The preparation of AIXTRON´s Consolidated Financial Statements requires the Company to make certain estimates, judgments and assumptions that the Company believes are reasonable based upon the information available. These estimates and assumptions affect the reported amounts and related disclosures and are made in order to fairly present the Company’s financial position and results of operations. The following accounting policies are significantly impacted by these estimates and judgments that AIXTRON believes are the most critical to aid in fully understanding and evaluating its reported financial results:

REVENUE RECOGNITION

Revenue for the supply of equipment to customers is generally recognized in two stages, partly on delivery and partly on final installation and acceptance (see note 2 (N)). The Company believes, based on past experience, that this method of recognizing revenue fairly states the revenues of the Company. The judgements made by management include an assessment of the point at which substantially all of the risks and rewards of ownership have passed to the customer.

VALUATION OF INVENTORIES

Inventories are stated at the lower of cost and net realizable value. This requires the Company to make judgments concerning obsolescence of materials. This evaluation requires estimates, including both forecasted product demand and pricing environment, both of which may be susceptible to significant change. The carrying amount of inventories is disclosed in note 16.

As disclosed in notes 3 and 16, during the years 2017, 2016 and 2015 the Company incurred expenses of kEUR 2,611, kEUR nil and kEUR 4,141 respectively arising mainly from changes to past assumptions concerning net realizable value of inventories and excess and obsolete inventories. In future periods, write-downs of inventory may be necessary due to (1) reduced demand in the markets in which the Company operates, (2) technological obsolescence due to rapid developments of new products and technological improvements, or (3) changes in economic or other events and conditions that impact the market price for the Company’s products. These factors could result in adjustment to the valuation of inventory in future periods, and significantly impact the Company’s future operating results.

INCOME TAXES

At each balance sheet date, the Company assesses whether the realization of future tax benefits is sufficiently probable to recognize deferred tax assets. This assessment requires the exercise of judgement on the part of management with respect to future taxable income. The recorded amount of total deferred tax assets could be reduced if estimates of projected future taxable income are lowered, or if changes in current tax regulations are enacted that impose restrictions on the timing or extent of the Company’s ability to utilize future tax benefits. The carrying amount of deferred tax assets is disclosed in note 14.

PROVISIONS

Provisions are liabilities of uncertain timing or amount. At each balance sheet date, the Company assesses the valuation of the liabilities which have been recorded as provisions and adjusts them if necessary. Because of the uncertain nature of the timing or amounts of provisions, judgement has to be exercised by the Company with respect to their valuation. Actual liabilities may differ from the estimated amounts. Details of provisions are shown in note 24.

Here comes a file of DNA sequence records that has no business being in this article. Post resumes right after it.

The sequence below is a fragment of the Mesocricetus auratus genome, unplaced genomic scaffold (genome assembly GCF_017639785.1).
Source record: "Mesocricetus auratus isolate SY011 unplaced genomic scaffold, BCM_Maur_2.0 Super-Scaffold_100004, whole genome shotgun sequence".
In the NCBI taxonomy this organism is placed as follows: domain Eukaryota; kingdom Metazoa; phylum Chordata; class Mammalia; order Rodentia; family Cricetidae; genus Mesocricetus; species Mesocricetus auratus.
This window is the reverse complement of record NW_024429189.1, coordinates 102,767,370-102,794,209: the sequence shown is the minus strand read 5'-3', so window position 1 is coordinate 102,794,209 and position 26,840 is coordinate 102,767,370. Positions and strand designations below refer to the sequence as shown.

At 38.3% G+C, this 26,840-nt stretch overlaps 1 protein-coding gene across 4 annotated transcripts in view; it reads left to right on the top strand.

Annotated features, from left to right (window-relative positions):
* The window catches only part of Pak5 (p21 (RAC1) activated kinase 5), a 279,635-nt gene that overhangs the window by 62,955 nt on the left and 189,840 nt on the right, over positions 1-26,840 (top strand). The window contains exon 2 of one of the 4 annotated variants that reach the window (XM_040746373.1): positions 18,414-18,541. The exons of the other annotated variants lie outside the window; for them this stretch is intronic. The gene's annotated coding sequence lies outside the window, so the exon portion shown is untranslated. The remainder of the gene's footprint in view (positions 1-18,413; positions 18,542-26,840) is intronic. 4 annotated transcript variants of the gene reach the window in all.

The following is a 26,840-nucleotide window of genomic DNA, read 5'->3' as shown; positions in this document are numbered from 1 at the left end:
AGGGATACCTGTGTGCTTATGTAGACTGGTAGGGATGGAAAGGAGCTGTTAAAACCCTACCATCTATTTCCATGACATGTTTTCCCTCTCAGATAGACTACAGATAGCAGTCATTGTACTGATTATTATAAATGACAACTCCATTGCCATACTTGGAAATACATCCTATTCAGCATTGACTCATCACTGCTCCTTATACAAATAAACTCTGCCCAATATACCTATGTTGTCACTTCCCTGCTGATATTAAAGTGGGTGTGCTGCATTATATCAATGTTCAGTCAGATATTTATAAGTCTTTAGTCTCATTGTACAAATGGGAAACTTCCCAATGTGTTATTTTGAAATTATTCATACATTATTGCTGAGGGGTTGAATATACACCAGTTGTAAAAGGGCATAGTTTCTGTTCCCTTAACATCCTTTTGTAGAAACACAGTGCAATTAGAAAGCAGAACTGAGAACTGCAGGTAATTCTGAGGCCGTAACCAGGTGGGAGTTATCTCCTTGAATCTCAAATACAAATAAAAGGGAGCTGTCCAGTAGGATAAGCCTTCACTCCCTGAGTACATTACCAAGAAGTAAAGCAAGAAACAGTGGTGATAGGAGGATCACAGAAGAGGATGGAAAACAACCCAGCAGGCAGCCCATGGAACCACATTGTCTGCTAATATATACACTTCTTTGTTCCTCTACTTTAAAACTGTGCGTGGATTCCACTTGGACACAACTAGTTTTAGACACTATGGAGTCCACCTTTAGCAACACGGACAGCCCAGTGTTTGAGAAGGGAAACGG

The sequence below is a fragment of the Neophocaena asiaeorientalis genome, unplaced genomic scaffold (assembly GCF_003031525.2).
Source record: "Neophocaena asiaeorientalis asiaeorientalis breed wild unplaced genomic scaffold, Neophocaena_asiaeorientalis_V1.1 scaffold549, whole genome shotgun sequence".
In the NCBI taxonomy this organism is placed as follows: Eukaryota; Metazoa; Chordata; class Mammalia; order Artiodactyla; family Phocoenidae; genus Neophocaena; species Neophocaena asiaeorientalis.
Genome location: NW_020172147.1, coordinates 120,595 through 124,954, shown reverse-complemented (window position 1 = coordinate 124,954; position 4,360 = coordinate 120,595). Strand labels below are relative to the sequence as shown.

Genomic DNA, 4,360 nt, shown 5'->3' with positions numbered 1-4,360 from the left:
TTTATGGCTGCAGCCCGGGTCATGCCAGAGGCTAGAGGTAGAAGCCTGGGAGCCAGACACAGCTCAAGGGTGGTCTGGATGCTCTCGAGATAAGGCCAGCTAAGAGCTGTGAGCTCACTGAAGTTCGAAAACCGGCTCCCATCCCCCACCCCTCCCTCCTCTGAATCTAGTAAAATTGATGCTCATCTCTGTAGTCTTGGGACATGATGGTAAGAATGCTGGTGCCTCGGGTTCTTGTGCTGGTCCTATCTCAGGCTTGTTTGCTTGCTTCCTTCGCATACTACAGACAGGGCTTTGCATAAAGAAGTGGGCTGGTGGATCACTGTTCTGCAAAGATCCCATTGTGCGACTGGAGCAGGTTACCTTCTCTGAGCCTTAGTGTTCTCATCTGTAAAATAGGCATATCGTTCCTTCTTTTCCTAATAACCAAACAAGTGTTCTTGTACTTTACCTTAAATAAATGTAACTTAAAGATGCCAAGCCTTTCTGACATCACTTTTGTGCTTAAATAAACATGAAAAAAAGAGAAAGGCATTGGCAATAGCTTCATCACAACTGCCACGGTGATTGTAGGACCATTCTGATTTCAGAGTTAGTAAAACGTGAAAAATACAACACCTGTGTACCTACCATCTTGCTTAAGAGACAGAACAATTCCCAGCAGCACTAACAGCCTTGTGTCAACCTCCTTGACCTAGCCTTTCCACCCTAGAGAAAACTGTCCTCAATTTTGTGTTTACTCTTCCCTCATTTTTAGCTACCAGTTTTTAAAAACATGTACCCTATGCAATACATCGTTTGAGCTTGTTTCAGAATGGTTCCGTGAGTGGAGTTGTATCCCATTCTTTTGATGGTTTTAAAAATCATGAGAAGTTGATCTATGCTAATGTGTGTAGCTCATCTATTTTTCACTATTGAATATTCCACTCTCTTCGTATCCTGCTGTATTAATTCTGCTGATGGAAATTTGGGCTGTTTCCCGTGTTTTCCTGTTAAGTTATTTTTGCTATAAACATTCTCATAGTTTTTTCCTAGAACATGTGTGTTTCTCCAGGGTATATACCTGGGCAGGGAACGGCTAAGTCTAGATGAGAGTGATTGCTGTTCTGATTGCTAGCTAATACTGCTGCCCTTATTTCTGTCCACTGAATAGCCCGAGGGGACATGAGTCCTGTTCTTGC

LEGAL PROCEEDINGS

In the normal course of business, the Company is subject to various legal proceedings and claims. The Company, based upon advice from legal counsel, believes that the matters the Company is aware of are not likely to have a material adverse effect on its financial condition or results of operations. The Company is not aware of any unasserted claims that may have a material adverse effect on its financial condition or results of operation.

37. ACQUISITIONS

On April 1st, 2015 the group acquired 100% of the voting equity interests of PlasmaSi Inc.(USA), obtaining control of the company. PlasmaSi enables the encapsulation of organic thin-films.

The amounts recognized in 2015 in respect of the identifiable assets acquired and liabilities assumed are as set out in the table below.

in EUR thousands
Cash & cash equivalents1,471
Property, plant & equipment52
Other current assets24
Identifiable intangible assets4,655
Other current liabilities-2,541
Other non-current liabilities-2,256
Contingent consideration-4,236
Total identifiable liabilities-2,831
Goodwill10,515
Net assets acquired & consideration7,684
Satisfied by:
Cash paid7,684
Cash consideration7,684
Less: cash aquired-1,471
Net cash outflow on acquisition6,213

In March 2015, AIXTRON made a short term loan to PlasmaSi Inc. of USD 1.65m which is included in the other current liabilities assumed. The cash acquired of kEUR 1,471 is effectively the cash needed to repay this loan to AIXTRON.

The goodwill arising on the acquisition of kEUR 10,515 is underpinned by a number of elements which individually cannot be quantified. The most significant of these is the competitive advantage gained from AIXTRON´s complimentary products. None of the goodwill is expected to be deductible for tax purposes. Individually identifiable and quantifiable intangible assets amount to kEUR 4,655 and represent the fair value of the developed technology acquired.

Contingent consideration was paid in 2016.

Herzogenrath, February 26, 2018

AIXTRON SE

Executive Board

 
     
Dr. Felix Grawert   Dr. Bernd Schulte